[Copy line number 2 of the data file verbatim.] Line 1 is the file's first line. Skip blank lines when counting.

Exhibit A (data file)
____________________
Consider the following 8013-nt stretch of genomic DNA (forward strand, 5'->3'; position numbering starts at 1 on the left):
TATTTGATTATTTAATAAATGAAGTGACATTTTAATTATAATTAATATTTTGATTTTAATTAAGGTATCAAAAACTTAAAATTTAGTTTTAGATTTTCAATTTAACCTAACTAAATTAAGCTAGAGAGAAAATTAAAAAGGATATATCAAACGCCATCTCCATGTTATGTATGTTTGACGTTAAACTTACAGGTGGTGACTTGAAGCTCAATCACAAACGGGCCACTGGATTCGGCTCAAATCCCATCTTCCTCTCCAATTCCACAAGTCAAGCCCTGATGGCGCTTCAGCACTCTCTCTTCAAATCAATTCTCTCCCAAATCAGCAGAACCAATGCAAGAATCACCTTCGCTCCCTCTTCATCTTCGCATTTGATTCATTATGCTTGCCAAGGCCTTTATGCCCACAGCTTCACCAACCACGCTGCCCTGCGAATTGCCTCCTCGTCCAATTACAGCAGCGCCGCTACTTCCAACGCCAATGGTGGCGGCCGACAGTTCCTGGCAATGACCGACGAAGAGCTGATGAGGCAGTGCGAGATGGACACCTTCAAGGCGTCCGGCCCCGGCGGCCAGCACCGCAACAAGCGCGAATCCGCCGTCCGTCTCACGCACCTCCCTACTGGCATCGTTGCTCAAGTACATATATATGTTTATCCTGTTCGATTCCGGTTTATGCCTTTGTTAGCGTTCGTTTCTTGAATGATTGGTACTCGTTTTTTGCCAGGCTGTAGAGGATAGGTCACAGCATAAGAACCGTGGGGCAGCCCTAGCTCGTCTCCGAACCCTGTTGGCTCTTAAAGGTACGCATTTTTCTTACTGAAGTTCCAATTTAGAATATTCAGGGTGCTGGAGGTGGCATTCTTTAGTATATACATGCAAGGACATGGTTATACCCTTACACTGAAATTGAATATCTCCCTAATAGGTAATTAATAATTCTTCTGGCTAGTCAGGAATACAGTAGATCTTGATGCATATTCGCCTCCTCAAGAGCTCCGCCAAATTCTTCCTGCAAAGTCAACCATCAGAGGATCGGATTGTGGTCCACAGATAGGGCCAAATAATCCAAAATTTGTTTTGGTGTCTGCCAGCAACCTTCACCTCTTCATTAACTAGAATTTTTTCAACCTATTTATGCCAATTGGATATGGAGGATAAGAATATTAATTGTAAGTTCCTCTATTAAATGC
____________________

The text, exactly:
TATTTGATTATTTAATAAATGAAGTGACATTTTAATTATAATTAATATTTTGATTTTAATTAAGGTATCAAAAACTTAAAATTTAGTTTTAGATTTTCAATTTAACCTAACTAAATTAAGCTAGAGAGAAAATTAAAAAGGATATATCAAACGCCATCTCCATGTTATGTATGTTTGACGTTAAACTTACAGGTGGTGACTTGAAGCTCAATCACAAACGGGCCACTGGATTCGGCTCAAATCCCATCTTCCTCTCCAATTCCACAAGTCAAGCCCTGATGGCGCTTCAGCACTCTCTCTTCAAATCAATTCTCTCCCAAATCAGCAGAACCAATGCAAGAATCACCTTCGCTCCCTCTTCATCTTCGCATTTGATTCATTATGCTTGCCAAGGCCTTTATGCCCACAGCTTCACCAACCACGCTGCCCTGCGAATTGCCTCCTCGTCCAATTACAGCAGCGCCGCTACTTCCAACGCCAATGGTGGCGGCCGACAGTTCCTGGCAATGACCGACGAAGAGCTGATGAGGCAGTGCGAGATGGACACCTTCAAGGCGTCCGGCCCCGGCGGCCAGCACCGCAACAAGCGCGAATCCGCCGTCCGTCTCACGCACCTCCCTACTGGCATCGTTGCTCAAGTACATATATATGTTTATCCTGTTCGATTCCGGTTTATGCCTTTGTTAGCGTTCGTTTCTTGAATGATTGGTACTCGTTTTTTGCCAGGCTGTAGAGGATAGGTCACAGCATAAGAACCGTGGGGCAGCCCTAGCTCGTCTCCGAACCCTGTTGGCTCTTAAAGGTACGCATTTTTCTTACTGAAGTTCCAATTTAGAATATTCAGGGTGCTGGAGGTGGCATTCTTTAGTATATACATGCAAGGACATGGTTATACCCTTACACTGAAATTGAATATCTCCCTAATAGGTAATTAATAATTCTTCTGGCTAGTCAGGAATACAGTAGATCTTGATGCATATTCGCCTCCTCAAGAGCTCCGCCAAATTCTTCCTGCAAAGTCAACCATCAGAGGATCGGATTGTGGTCCACAGATAGGGCCAAATAATCCAAAATTTGTTTTGGTGTCTGCCAGCAACCTTCACCTCTTCATTAACTAGAATTTTTTCAACCTATTTATGCCAATTGGATATGGAGGATAAGAATATTAATTGTAAGTTCCTCTATTAAATGC